Speed does not depend from size of partition. Actually, in case of larger files it is better on larger partition, in case of smaller sizes is better on smaller partition (as result of different logical sector sizes) , But that's really small difference, so I don't think that anyone should care.

If something goes wrong with C, you can boot from floppy - stays rather for other hard disk drivers. Mine loads driver not from C, so if it gets screwed, still can autoboot and access other partitions.

 

Considering today most available Flash card capacities - what is 8 GB for instance, Atari user can do only 1 wise thing: creating 14 x 511-512 MB partitions, That will fill card pretty close to 100% - because real capacity is newer full 8 GB, but usually some 7.2-7.6 GB. Stays for TOS 1.04 and higher. 1.00 and 1.02 have limit of 256 MB max partition size.

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Explanation: it was in old times that C partition should be of smaller size, and the reason was in driver SW. Funny thing is that I getting often mails where people still saying that set C on some very small capacity, even when in usage says that no special limit for C.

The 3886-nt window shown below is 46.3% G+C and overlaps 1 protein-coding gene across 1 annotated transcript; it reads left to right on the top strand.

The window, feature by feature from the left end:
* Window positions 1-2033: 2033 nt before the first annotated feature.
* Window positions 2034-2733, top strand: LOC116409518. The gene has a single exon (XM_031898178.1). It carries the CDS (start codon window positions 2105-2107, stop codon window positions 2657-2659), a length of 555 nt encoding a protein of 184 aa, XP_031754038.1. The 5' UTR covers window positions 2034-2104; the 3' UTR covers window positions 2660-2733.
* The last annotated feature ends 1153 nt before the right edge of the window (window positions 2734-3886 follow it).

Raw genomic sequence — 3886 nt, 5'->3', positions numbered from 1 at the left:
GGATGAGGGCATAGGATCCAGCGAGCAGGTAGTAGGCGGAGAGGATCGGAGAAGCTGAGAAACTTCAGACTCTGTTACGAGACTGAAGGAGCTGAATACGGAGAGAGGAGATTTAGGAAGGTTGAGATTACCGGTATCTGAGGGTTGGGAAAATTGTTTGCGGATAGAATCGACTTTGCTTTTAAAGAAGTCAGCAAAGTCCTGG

Speed does not depend from size of partition. Actually, in case of larger files it is better on larger partition, in case of smaller sizes is better on smaller partition (as result of different logical sector sizes) , But that's really small difference, so I don't think that anyone should care.

If something goes wrong with C, you can boot from floppy - stays rather for other hard disk drivers. Mine loads driver not from C, so if it gets screwed, still can autoboot and access other partitions.

 

Considering today most available Flash card capacities - what is 8 GB for instance, Atari user can do only 1 wise thing: creating 14 x 511-512 MB partitions, That will fill card pretty close to 100% - because real capacity is newer full 8 GB, but usually some 7.2-7.6 GB. Stays for TOS 1.04 and higher. 1.00 and 1.02 have limit of 256 MB max partition size.